On May 28th, 1993, Super Mario Bros: The Movie was released, and with it, the video game movie invasion began. In the thirty years since, Planet Earth has been subjected to a relentless stream of dull, mediocre-at-best, tear-inducing-at-worst, drivel.

One look at the Rotten Tomatoes percentages of films like Street Fighter: The Legend of Chun-Li or Hitman: Agent 47 are low enough to make any failing tripos student feel good about their exam results. And unfortunately, the release of the new Mortal Kombat film last month, and its ironically lukewarm, rather than sub-zero, reception, offers no hope of the genre breaking its curse anytime soon. So, the age-old riddle emerges once more: why don’t video game movies work, and how come they keep being released if they’re so widely despised?

First, to understand why video game movies don’t work, we need to consider why video games themselves do work. I think the best example with which to explore this enquiry is the original Super Mario Bros for the NES. This game, released in 1985, tells the riveting story of an 8-bit, 2D plumber waddling across a land where the ground is made of brick, on a quest to save a princess who is way out of his league from an oversized turtle who breathes fire. It’s hardly Pride and Prejudice, is it? And yet today, the game is heralded as a masterpiece and has sold over 40 million units.

Clearly then, what makes video games so fun and popular is not necessarily their storylines or characters (although some certainly have these in abundance), but instead the individual experience and gameplay moments that they offer the player. Additionally, video games are often abstract in a way that films are not, which leaves room for the player’s imagination.

When kids in the ’80s played Mario, they didn’t view him at a surface level — as a 2D, pixelated man with questionable fashion sense. Instead, Mario was abstract enough that he was anything the player wanted him to be, with many players likely placing themselves in Mario’s shoes and being the hero of their own adventure. Even the most photo-realistic video games of today facilitate this effect to some degree.

With this in mind, the reason why video game movies fundamentally don’t work, and never will if changes aren’t made, is because they cannot possibly encapsulate the unique experience each player had with the game into a single, two-hour picture.

Films are not interactive, and present only the studio’s interpretation of what the game’s characters, setting and mechanics look like – things which usually would be left to the imagination of the player. In some cases, this latter point can result in nausea-inducing disaster.I don’t think anyone has quite forgotten what Sonic was originally going to look like in Sonic the Hedgehog (2020), nor how the Goombas of the Mushroom Kingdom were depicted in the Super Mario Bros movie.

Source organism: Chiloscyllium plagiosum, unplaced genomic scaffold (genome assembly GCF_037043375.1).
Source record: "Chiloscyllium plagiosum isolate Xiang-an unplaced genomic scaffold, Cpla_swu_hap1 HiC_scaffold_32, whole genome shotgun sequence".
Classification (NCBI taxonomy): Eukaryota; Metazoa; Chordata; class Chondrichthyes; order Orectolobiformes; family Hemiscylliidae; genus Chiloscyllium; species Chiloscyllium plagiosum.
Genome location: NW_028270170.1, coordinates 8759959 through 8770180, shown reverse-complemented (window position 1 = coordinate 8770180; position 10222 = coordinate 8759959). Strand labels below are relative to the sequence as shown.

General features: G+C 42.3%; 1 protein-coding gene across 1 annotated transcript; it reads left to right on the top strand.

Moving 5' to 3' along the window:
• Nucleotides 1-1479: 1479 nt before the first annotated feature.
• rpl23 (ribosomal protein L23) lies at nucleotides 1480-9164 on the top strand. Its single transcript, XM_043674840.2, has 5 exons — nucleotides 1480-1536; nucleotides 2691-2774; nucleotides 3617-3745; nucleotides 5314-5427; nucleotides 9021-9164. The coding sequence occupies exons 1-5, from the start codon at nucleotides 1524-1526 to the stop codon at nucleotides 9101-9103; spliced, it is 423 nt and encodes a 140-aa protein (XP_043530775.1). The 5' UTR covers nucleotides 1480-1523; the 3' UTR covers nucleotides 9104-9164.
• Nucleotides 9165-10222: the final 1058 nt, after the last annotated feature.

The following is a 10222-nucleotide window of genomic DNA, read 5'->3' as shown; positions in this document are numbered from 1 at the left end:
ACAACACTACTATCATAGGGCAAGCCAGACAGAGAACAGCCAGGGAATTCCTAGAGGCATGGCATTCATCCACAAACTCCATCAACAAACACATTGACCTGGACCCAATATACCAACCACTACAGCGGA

I feel the only way video game films can escape their curse is by embracing the spirit of their source material. There should be an element of choice and individualism involved, instead of the experience being exactly the same for the thousands who watch it. I think this could be achieved most successfully by studios adopting a Black Mirror: Bandersnatch approach – allowing the viewer to choose what kind of a person their character is and what story arc they’ll ultimately take.

This is by no means a perfect solution, as the aesthetics of the game in the film will still be decided prescriptively by the studio, and it will still lack the element of extended free choice offered by video games. It may, however, be a start, and perhaps something we’ll see more in the coming decades as film increasingly moves from the big screen to the small.

“The only way video game films can escape their curse is by embracing the spirit of their source material.”

Having established why video game movies don’t work, and why they garner such negative reviews, a perfectly reasonable question can be posed — why do they keep getting made? The answer, in a word, is money. Film studios have no incentive at all to make films of this genre of good quality, because they know the value of their source material, and know the fans will pay to see the film regardless. For example, despite only getting a measly 28% on Rotten Tomatoes, Warcraft (2016) made over $400 million in the box office, and it will be this latter figure that will encourage studios to pursue similar projects in the future.

Seeing films like this be so successful leaves me feeling conflicted. On the one hand, it saddens me to know the budgets these soulless cash-grabs hoard could be far better spent on projects by people who have a vested interest in their subject matter.

On the other hand though, while these pictures clearly fail miserably as films, there is still a great deal of enjoyment to be had in seeing them. Similar to Tommy Wiseau’s The Room, films like the original Mortal Kombat (1995) are so hilariously bad that they end up being brilliant, to the point where they’ve gathered cult-followings over the years. Is this something that ‘good’ films like The King’s Speech or Schindler’s List can boast to have?

Video game films are not only the product of two fundamentally incompatible entertainment mediums, but are also at risk of becoming cash-grabs. However, this does not mean I wish for their imminent death, nor do I wish to tell the reader to boycott them so studios stop their production.

The whole point of a film is to give its viewers a good time, and if video game movies achieve this, even if it’s for all the wrong reasons, then long may they live. And in the meantime, I’ll be counting down the days until tickets for the upcoming Just Dance movie go on sale.


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